Today it’s more and more common for developers to using frameworks for their projects. So what is a framework? Here’s an accurate definition, offered by Wikipedia:
In computer programming, a software framework is an abstraction in which software providing generic functionality can be selectively changed by additional user-written code, thus providing application-specific software.
Basically, a developer doesn’t have to write every bit of code from scratch, as he’s able to use elements from the framework. The question is: is this necessary or recommended?
No, it’s not necessary, but yes, it is recommended!
We believe in efficiency when it comes to development, and not reinventing the wheel for the sake of it. Most of the elements used by a developer are pretty standard, CSS classes, forms, sliders etc. Why build them over and over again when you can use pre-made elements and then amend them for a specific project requirement?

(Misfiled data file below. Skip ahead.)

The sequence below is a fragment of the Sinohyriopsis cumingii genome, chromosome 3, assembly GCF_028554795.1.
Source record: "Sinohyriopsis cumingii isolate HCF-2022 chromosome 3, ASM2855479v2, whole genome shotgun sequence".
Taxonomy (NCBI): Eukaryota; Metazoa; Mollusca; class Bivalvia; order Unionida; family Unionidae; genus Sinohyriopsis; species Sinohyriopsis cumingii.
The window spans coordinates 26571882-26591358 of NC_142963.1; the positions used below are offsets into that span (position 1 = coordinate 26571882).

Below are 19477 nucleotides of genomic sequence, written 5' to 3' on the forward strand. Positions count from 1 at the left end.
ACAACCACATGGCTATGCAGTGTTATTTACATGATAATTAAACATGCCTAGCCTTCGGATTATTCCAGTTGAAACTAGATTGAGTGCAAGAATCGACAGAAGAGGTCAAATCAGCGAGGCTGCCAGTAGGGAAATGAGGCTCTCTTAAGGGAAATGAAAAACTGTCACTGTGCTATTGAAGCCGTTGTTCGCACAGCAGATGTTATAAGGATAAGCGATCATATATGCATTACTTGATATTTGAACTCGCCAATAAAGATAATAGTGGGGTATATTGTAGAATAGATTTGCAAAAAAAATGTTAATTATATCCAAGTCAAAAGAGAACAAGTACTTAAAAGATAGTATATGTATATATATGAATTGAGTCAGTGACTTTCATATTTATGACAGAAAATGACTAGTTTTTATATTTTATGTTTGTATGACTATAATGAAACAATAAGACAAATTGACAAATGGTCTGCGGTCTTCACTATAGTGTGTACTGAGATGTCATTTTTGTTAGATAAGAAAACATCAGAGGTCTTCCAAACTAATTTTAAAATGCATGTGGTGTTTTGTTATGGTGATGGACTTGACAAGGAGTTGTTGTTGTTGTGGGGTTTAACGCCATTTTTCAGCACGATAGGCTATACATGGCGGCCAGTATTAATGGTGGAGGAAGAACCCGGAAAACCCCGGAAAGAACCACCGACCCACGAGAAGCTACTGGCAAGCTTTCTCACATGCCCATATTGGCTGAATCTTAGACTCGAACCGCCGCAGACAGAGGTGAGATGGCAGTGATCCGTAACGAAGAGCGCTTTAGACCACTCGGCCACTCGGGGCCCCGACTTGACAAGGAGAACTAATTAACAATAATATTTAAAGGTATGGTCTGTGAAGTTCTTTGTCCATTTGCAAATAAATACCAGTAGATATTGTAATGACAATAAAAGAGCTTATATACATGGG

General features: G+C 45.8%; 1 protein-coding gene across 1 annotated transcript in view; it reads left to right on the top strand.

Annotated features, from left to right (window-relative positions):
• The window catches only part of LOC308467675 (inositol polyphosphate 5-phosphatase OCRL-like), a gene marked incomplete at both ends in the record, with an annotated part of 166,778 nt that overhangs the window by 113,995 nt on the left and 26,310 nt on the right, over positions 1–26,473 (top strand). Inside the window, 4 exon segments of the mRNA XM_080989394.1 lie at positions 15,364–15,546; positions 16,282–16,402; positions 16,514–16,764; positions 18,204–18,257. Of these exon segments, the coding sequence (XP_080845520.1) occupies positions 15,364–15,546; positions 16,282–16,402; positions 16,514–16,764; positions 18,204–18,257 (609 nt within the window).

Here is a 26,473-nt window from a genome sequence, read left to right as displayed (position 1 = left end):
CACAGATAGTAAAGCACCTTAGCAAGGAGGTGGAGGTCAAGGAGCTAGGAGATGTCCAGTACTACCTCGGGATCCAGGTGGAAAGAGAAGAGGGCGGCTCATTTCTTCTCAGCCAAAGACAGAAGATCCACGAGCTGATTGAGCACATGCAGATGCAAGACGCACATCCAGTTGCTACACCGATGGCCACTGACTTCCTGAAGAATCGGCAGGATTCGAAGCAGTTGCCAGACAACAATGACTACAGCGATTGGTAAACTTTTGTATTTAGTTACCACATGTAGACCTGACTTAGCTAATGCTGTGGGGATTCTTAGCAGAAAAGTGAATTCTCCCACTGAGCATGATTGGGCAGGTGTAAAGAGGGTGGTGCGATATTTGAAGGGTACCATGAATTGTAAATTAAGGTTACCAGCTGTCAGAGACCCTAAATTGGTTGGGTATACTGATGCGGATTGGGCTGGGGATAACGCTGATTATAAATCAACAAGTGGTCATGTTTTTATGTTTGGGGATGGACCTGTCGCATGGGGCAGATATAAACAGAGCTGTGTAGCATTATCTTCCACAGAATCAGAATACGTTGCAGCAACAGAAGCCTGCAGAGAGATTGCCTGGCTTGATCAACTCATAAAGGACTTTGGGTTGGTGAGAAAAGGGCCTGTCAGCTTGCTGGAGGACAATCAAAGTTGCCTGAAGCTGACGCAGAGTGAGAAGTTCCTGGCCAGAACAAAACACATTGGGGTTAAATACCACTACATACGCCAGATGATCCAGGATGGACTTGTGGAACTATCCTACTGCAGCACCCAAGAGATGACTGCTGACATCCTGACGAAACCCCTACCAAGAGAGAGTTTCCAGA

A framework consistently reduces the development time and frees the developer from wasting a huge amount of time which would otherwise be used for something else.
Upgrade and maintenance
Besides the reasons mentioned above, there is something to consider with a framework approach. If a team of developers works on a project without using a framework (or at least a common standardised approach), chances are they are going to be the only ones able to upgrade and tweak the website. If, however, they use a framework, it’s going to be a lot easier for another developer to work with the code.